Take a Blues Lesson from Buddy Guy and Mark Hummel: Expand Your Brand with a Book

buddy guy

Guest Post by Douglas Glenn Clark

The excellent memoir When I Left Home by legendary blues guitarist Buddy Guy was not penned for fame and fortune.  He already has both.

Guy wrote his book (with the help of a ghostwriter) because long ago he made a vow to do anything and everything he could to help preserve the blues.  He is a man on a mission.

Meanwhile, blues harmonica player Mark Hummel may not enjoy Guy’s iconic status, and yet he has built a remarkable career wowing crowds with his exceptional musicianship.  He too has authored a book.  Big Road Blues: 12 Bars on I-80 is an irreverent look at life on the road.

Is Hummel also a man on a mission?

No, I would call his publishing event a crusade:  He intends to use his indie-published tome to expand his brand.

Both musicians clearly understand the potential power of publishing.

Blues in Bookstores

Would you attend a blues concert at your local Barnes & Noble or independent book store?  Hummel hopes the answer is yes.   With book in hand, his plan includes visiting bookstores in the cities he tours to reveal what it is really like to be a veteran in the music business.  Think of these performances as 12-bar reality TV.

He will also make the book available at the clubs and concert halls he tours nationwide.  Selling CDs and concert souvenirs is a staple of the traveling musician.  By adding a book, Hummel is offering old and new fans another entry point to his universe.  He is also creating a new revenue stream.  As of this writing, Hummel’s rating at Amazon is #5 in Books > Arts & Photography > Music > Theory, Composition & Performance > Sheet Music & Scores > Composers.

Marketing the Blues

Hummel and his band are a popular act on the blues circuit.   They get their fair share of press when they come to town.  But a bluesman with a new book may very well attract new interest from local media.   His publicist has made good use of the title.

Also, since Hummel’s book is a rowdy, raw look at the highs and lows of touring, he may make some noise.  Not a bad thing when looking to expand an audience — and anchor cred as the real deal in the world of blues.

Before publishing his book, Hummel was not idle.  Among other things, he:

  • Collected some great blurbs from a roster of musicians he has met through the years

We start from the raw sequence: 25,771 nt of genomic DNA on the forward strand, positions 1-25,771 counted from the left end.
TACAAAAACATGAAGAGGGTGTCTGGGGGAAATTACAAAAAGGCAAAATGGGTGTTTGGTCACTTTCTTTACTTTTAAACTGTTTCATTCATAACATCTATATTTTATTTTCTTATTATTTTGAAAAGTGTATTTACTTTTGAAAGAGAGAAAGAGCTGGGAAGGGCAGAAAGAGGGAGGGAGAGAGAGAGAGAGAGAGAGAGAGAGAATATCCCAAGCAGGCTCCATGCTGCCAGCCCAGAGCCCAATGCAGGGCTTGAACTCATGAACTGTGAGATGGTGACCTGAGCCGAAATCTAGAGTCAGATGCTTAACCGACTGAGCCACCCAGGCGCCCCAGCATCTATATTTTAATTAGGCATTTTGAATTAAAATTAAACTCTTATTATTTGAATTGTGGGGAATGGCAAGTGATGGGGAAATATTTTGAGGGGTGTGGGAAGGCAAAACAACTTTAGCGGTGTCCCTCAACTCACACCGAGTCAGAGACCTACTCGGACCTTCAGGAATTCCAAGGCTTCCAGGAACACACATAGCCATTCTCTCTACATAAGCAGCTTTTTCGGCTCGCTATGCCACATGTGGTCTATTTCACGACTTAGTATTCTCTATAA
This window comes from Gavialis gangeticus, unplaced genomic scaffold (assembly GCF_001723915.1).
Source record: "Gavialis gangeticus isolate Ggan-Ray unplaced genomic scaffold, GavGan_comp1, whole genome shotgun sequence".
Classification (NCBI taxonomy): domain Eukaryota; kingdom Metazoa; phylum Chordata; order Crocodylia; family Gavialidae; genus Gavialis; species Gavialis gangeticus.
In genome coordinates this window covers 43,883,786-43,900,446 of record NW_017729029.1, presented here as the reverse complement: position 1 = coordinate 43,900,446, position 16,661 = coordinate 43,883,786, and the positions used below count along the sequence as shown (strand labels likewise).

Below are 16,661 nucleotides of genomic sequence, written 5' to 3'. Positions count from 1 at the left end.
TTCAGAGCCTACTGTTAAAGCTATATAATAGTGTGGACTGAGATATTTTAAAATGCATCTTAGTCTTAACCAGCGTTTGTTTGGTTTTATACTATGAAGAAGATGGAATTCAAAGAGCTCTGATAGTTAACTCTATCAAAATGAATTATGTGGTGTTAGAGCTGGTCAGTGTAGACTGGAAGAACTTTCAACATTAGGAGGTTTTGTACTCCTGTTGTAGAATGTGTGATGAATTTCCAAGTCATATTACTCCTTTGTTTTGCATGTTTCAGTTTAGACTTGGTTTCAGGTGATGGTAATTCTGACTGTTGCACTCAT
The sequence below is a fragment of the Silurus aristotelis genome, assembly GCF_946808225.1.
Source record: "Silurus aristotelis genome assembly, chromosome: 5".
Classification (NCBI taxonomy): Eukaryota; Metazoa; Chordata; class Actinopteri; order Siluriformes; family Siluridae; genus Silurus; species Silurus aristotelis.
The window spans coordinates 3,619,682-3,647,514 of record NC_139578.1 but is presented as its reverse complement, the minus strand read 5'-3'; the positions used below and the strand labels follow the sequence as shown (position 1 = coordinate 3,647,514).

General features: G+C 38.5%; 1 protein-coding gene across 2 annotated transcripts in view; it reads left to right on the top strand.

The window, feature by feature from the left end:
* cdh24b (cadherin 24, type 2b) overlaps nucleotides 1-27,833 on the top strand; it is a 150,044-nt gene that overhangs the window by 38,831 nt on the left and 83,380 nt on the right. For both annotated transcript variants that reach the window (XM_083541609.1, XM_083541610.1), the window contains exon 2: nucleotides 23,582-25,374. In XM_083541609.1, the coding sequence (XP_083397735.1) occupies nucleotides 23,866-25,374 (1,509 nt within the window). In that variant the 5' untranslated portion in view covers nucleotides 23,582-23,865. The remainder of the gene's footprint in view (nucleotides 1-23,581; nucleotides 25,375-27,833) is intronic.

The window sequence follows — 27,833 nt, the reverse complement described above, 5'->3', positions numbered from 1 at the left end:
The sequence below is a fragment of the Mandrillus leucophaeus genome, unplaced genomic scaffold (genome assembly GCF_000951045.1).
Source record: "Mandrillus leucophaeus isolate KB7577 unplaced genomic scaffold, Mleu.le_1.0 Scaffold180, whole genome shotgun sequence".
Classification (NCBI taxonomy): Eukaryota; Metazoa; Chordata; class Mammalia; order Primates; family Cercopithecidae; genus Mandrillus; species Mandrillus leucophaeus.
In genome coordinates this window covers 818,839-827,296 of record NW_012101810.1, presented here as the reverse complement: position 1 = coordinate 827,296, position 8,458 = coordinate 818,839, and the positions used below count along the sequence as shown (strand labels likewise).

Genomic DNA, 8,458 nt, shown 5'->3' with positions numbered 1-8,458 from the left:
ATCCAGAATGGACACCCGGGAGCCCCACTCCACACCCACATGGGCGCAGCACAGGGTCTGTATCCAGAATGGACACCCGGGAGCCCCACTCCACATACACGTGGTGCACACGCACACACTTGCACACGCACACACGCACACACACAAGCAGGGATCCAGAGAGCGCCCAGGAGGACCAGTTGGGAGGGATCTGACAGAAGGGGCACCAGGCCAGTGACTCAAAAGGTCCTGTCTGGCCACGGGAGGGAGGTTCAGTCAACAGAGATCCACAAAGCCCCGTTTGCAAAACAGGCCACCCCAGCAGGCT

• Pre-released some photos of his interaction with other musicians

I believe he can go further:

  • Leak some colorful episodes in the book that include celebrities through blog posts and articles
  • Juxtapose his real-life experience against American Idol glitz.
  • Create a podcast that blends audio book with blues harp riffs

It may seem that Guy is playing the marketing game with a stronger hand, since he owns Legends, a blues club in Chicago.  Yet not every fan, or music lover who has never been treated to a delicious night of blues, has the time or means to visit.  So his candid, humorous and moving memoir, in hardcover or digital editions, becomes an ambassador that can travel the world spreading the news of the blues.

One last suggestion for Hummel: Get a gig at Legends and cross-promote Big Road Blues: 12 Bars on I-80 with When I Left Home.  That’s a book signing I would like to attend.

Blues Lessons

Corporate leaders, physicians, attorneys and many others may not be a guitar or harp player with a large following.  But interesting people from many walks of life may benefit from authoring and distributing a book.

Let’s take a lesson or two from Guy and Hummel:

  1. A book is your brand.  It expresses your special way of thinking and leading.  If you only share your gift with staff, you are missing a wider audience.  Don’t need fame, you say?  But maybe your business does.  Your notoriety could be a big boost to public awareness of your enterprise.
  1. A book suggests that the writer is a good storyteller.  Name three groups that love to invite boring speakers to their events.  A corporate leader or thought leader with a good story to tell is always in demand.
  1. A book is a mobile billboard.  Especially if the book is also available in a digital edition.  Like free advertising?  An electronic title has the potential to become a global “viral” messenger.
  1. Many bestsellers don’t make their authors rich, because the royalty payments are low.  Wealth comes from all the other opportunities a book may create: TV appearances (yes, even “reality” shows), public speaking engagements, and print media interviews.  Your book sells you, not the other way around.
  1. Public awareness expanded by your book may expand sales of your inventory.  That revenue across a full line of products could be expansive.
  1. Looking for new challenges?  Let your book bring you ventures, people and opportunities.  Take your pick.
  1. Become a prolific author by hiring a ghostwriter.  Catching the wave of the new economics of publishing may require more than one title.


Douglas Glenn Clark is a ghostwriter whose passion for storytelling has helped entertainment and business clients share their expertise and stories in books and blogs.  His “ghost” assignments include non-fiction and fiction, stage plays and screenplays.  He is a member of the Writers Guild of America and his plays have been produced in regional theaters.  He is the author of The Memory Songbook and The Lake That Stole Children, both available at Amazon.com

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